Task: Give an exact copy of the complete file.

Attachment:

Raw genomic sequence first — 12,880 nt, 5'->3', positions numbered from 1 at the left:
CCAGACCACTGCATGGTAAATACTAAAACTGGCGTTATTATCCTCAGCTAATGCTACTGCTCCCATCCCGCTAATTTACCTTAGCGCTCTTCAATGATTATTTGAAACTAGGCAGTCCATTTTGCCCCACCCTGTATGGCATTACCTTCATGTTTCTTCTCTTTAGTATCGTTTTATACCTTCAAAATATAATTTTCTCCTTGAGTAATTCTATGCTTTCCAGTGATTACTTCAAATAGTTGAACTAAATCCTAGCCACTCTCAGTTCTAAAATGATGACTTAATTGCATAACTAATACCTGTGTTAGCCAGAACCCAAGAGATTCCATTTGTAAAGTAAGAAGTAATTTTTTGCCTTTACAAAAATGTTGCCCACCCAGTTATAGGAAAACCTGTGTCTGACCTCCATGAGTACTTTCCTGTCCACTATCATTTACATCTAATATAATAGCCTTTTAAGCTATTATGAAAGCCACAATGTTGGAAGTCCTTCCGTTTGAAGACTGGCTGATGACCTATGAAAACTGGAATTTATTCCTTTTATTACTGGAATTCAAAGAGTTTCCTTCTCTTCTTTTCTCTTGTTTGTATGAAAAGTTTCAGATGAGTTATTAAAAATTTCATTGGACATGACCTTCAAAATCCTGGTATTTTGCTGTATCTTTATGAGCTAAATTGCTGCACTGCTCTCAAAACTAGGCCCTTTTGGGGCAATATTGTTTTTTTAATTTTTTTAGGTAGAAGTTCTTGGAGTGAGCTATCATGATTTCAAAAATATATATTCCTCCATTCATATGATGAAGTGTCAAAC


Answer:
Raw genomic sequence first — 12,880 nt, 5'->3', positions numbered from 1 at the left:
CCAGACCACTGCATGGTAAATACTAAAACTGGCGTTATTATCCTCAGCTAATGCTACTGCTCCCATCCCGCTAATTTACCTTAGCGCTCTTCAATGATTATTTGAAACTAGGCAGTCCATTTTGCCCCACCCTGTATGGCATTACCTTCATGTTTCTTCTCTTTAGTATCGTTTTATACCTTCAAAATATAATTTTCTCCTTGAGTAATTCTATGCTTTCCAGTGATTACTTCAAATAGTTGAACTAAATCCTAGCCACTCTCAGTTCTAAAATGATGACTTAATTGCATAACTAATACCTGTGTTAGCCAGAACCCAAGAGATTCCATTTGTAAAGTAAGAAGTAATTTTTTGCCTTTACAAAAATGTTGCCCACCCAGTTATAGGAAAACCTGTGTCTGACCTCCATGAGTACTTTCCTGTCCACTATCATTTACATCTAATATAATAGCCTTTTAAGCTATTATGAAAGCCACAATGTTGGAAGTCCTTCCGTTTGAAGACTGGCTGATGACCTATGAAAACTGGAATTTATTCCTTTTATTACTGGAATTCAAAGAGTTTCCTTCTCTTCTTTTCTCTTGTTTGTATGAAAAGTTTCAGATGAGTTATTAAAAATTTCATTGGACATGACCTTCAAAATCCTGGTATTTTGCTGTATCTTTATGAGCTAAATTGCTGCACTGCTCTCAAAACTAGGCCCTTTTGGGGCAATATTGTTTTTTTAATTTTTTTAGGTAGAAGTTCTTGGAGTGAGCTATCATGATTTCAAAAATATATATTCCTCCATTCATATGATGAAGTGTCAAAC